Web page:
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Do you have enough retirement savings?

By Elaine Hwang | September 26, 2022

WTW recently published the “2022 Global Benefits Attitudes Survey”. The survey brings together the views of more than 700 respondents based in Hong Kong.
Retirement
MPF

The overwhelming conclusion of the survey is that, in the context of employee benefits, people want more help in the area of retirement, especially those over the age of 40 or those with a monthly income of over HK$16,000.

More than half of the survey participants think they are not saving enough for retirement

The survey found that 63% of those who responded believe that their current rate of retirement savings is lower than it should be. On average, respondents think their ideal retirement savings rate should be 16% of their income, but their actual savings rate is only 11%. When one considers that the mandatory MPF contributions are 10% of earnings (5% each for the employee and the employer respectively), it means that people are saving only a very small additional amount beyond the minimum.

Moreover, employees with lower incomes tend to have a lower retirement savings rate as a larger proportion of their income is spent on daily necessities, with little left over for saving. Conversely, higher-income employees (with a monthly income of HK$45,000 or more) believe they should be saving at a rate of 20% of earnings on average. However, in practice their actual rate of savings also falls short of expectations, being closer to 16%.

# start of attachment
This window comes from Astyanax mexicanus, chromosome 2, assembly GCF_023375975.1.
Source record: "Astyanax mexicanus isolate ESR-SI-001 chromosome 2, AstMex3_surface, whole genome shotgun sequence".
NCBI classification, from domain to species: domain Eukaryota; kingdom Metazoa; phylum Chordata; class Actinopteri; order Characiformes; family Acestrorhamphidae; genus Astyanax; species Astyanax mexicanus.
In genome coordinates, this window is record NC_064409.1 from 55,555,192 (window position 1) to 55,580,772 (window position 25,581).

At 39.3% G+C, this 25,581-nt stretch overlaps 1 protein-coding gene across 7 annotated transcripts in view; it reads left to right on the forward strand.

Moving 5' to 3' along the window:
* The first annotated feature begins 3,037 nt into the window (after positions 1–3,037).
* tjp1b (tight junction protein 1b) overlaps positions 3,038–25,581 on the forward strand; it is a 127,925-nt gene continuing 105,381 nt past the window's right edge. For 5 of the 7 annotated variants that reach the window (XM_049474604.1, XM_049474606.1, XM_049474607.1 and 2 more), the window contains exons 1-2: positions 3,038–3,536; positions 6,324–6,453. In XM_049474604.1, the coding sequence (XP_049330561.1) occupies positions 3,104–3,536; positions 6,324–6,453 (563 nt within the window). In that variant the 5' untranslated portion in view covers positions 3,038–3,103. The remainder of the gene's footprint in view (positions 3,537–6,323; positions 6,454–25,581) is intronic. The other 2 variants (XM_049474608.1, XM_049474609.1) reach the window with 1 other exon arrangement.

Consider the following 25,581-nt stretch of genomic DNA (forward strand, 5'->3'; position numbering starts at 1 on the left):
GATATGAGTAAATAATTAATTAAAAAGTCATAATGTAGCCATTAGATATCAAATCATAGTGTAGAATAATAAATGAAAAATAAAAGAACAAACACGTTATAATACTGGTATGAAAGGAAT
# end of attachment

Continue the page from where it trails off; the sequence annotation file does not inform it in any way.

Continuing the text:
Financially disadvantaged employees are more likely to extend their retirement age

When employees feel they are behind in terms of saving for retirement, they may consider working longer and extending their retirement age. This can help in two ways. First, retiring later means that you have more time to save for retirement. Second, it shortens the period of "no income" over which your retirement savings need to last. In terms of survey findings, most respondents said they expect to retire at or before age 65, with 15% expecting to work to age 70 or beyond. This number increases to 23% for respondents who have not saved sufficiently and are therefore in a worse financial position.

Younger employees have a longer period over which to plan for retirement and so their expectations for retirement age are significantly more optimistic, with more than half expecting to retire before age 65. However, the fact that the savings rate for most employees falls short of expectations means that many eventually have to work longer and extend their retirement age.

Use financial programs to make retirement arrangements more suitable for employees

The survey also found that only 8% of respondents use a financial app to track their retirement savings. Of this relatively small group, about two-thirds of regular app users believe that their retirement plans are sufficient and “meet their needs”. This number falls to about one-third for those respondents who do not use a financial app. It is reasonable to conclude that those who use an app to actively track the status of their retirement savings, making adjustments as needed, stand a much better chance of achieving their retirement savings objectives.

As for employers, apart from increasing contribution rates, they can help their employees in the area of retirement and investment education by engaging with MPF providers, consultants or intermediaries, etc., often as a part of a broader wellbeing initiative. Some MPF providers and the MPFA have already been working hard to develop education material to help savers plan and make better informed decisions. Given the wider availability of savings related information and support, people should now be able to plan better for their retirement according to their circumstances.

This article in English and Chinese is available for download.

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Head of Retirement, Hong Kong & Macau

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